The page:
The latest issue of Edification, a publication of the Society for Christian Psychology, contains an interview with Crabb in which he offers the following thoughts concerning the role of the Bible in counseling:
...I think my essential contribution to the counseling discussion is in hermeneutics. You can't go to the Bible and find verses about anorexia. As a result, people who want to stay biblical -- and I do -- but who have a limited hermeneutic, become very narrow when they find some application of the Bible to deal with problems that the Bible doesn't seem to directly address. I think that if we have a rich anthropology [doctrine of man], a rich hamartiology [doctrine of sin], a rich pneumatology [doctrine of the Holy Spirit and His work], then we will know how to "hermeneut." We will know how to interpret scriptures so that we discover ways of thinking, and categories for understanding. When I deal with a homosexual, my concern is not only to say homosexuality is sinful, so stop it, and let me hold you accountable until you don't do it anymore. Certainly that must be said. It is a sin, so it shouldn't continue any more than adultery should, or pornography, or any thing else that is obviously sin. But these are not the root sin. So my concern is to say to the homosexual, "What did God have in mind when he created them man and female?" And, "Let's explore the essence of masculinity. Let's find where your terror of not feeling alive as a man has resulted in your clenched-fisted determination to find some kind of satisfaction as a man without taking the risk of manhood, which then makes you vulnerable to homosexuality." Let's explore these deeper issues, which in my mind are not "psychology," but are very biblical, because God made them male and female.Crabb goes on to describe the idolatry underlying homosexual (and all other sinful) behavior:
God wants us to unpack and to interpret scripture in a way that does not result in a proof text, and not in a bunch of principle - do this, and don't do that - but in an enriched, deep understanding of what is happening in the human soul that has gone profoundly wrong that leads to all these difficult and sinful problems. You can apply it to homosexuality, eating disorders, panic attacks, whatever else. What is going on in the human soul, and how does the Bible give us categories for understanding this? So I think my major contribution is a hermeneutic that allows me to develop categories for understanding that don't come across as proof-texting or merely exhortational, but as liberating and releasing.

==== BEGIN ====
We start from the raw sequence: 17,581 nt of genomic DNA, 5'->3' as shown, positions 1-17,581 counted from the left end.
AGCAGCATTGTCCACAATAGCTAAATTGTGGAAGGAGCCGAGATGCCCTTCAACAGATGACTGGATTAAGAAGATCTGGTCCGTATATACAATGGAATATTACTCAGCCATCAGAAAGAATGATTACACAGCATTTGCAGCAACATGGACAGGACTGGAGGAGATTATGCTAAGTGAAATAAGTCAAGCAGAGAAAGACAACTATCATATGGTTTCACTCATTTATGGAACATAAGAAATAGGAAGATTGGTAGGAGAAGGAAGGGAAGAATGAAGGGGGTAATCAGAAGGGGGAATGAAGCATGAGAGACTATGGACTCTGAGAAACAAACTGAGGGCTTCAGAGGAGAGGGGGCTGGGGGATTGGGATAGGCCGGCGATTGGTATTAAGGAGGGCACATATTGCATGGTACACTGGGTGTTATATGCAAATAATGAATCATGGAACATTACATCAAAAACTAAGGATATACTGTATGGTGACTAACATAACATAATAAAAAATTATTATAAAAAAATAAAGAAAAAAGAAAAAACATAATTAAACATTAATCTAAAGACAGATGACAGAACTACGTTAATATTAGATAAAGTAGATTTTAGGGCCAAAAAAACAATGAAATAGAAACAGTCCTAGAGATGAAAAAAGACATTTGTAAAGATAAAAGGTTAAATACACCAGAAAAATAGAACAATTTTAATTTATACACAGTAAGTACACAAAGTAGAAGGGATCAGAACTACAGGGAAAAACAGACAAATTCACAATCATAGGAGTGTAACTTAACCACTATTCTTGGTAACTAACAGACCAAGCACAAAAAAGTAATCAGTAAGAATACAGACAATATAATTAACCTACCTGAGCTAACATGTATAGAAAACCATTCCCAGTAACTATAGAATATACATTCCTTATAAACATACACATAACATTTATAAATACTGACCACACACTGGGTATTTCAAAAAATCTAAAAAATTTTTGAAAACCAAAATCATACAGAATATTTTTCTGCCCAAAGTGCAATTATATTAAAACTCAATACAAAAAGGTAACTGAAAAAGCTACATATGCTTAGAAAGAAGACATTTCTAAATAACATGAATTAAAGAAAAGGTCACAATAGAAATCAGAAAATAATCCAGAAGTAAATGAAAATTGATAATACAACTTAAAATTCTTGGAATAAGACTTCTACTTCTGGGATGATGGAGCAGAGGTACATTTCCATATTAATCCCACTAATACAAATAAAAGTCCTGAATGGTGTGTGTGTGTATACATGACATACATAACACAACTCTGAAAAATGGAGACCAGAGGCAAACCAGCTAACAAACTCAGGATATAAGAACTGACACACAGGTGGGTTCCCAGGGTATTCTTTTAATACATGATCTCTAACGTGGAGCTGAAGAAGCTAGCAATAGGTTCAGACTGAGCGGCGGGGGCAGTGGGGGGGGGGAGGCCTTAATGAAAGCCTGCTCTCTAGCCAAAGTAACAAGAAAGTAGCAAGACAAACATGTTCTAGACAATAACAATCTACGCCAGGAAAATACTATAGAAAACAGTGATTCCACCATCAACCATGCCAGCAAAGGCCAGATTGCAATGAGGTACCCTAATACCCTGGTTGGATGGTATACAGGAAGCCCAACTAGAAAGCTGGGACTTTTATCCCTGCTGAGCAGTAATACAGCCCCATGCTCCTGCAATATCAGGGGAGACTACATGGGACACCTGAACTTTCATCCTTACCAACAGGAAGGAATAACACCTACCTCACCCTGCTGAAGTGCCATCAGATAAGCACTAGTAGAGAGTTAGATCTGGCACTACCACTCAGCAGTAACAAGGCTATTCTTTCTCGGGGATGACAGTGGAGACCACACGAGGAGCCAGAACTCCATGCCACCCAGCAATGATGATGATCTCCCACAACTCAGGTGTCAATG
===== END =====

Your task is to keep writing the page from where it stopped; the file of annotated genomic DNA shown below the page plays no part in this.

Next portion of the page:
It [homosexual behavior] is sinful, but the core sin is turning to God and saying, "You are not the source of joy, you are not the essence of goodness. There's a greater good than you." This is the sin of Adam and Eve, who decided that there was a greater good than God. So we have to get down to the essential sin in dealing with all of these problems, and I think my hermeneutic, which is very nonlinear and categorical, allows for a richer understanding of the human condition. It remains biblical, but in the minds of some looks like it's forgetting the Bible and going towards psychology. But my understanding of homosexuality, of anorexia, or multiple personality, is dependent on biblical categories and not upon psychological research, even though I find secular research to be very analytic and the secular thinkers to be very provocative. They make me think and ask questions that I wouldn't otherwise ask, but never would I regard them as authoritative.Crabb is right to point out the vital necessity of having our thinking about the nature of human problems and their resolution substantively formed by the doctrines and storyline of Scripture. I find it alarming how frequently the explanations offered by Christians about what motivates people to do what they do sounds virtually identical to secular accounts which have no category for the activity of the heart with reference to God. When pressed, we'll acknowledge in some vague, generic sense that "we're all sinners," so as not to be thought of as unorthodox. But listen carefully to how believers talk among themselves or read some of the bestselling Christian pop psychology (frequently marketed under the heading of "personal development") and you'll find that we don't really expect the Bible's teaching on sin to be of much practical value in helping us get to the meat of the matter of our intra- and interpersonal problems. Consequently, as I've stated before, the person and redemptive work of Jesus Christ is marginalized to that nebulous (not to mention, narrow) region of our lives designated as "spiritual." The gospel becomes icing on the cake of "real life" whose primary ingredients must be acquired at the mental health market.
I'm also glad to see Crabb drawing attention to the fact that how we answer the question "What is the Bible and how does God communicate through it?" has great consequence for the conclusions we draw concerning its relevance and the scope of that relevance for counseling issues. One of the main reasons that assertions about the Bible's sufficiency for understanding and addressing counseling issues is dismissed as being naive and simplistic is that people assume that the Bible is a compilation of atomistic verses (a view revealed by the frequently encountered request, "Show me a verse for....") rather than as a comprehensive lens through which all of life is to be interpreted. Crabb's reflection on this point resembles that of David Powlison who, in the current issue of the Journal of Biblical Counseling notes, "The writers of the Bible intend to provide eyeglasses that enable all seeing, not an encyclopedia that contains all facts."
Given the place of prominence that American evangelicalism has afforded psychologists, perhaps an affirmation of the Bible's sufficiency for counseling matters from someone like Crabb will persuade more believers to take it seriously.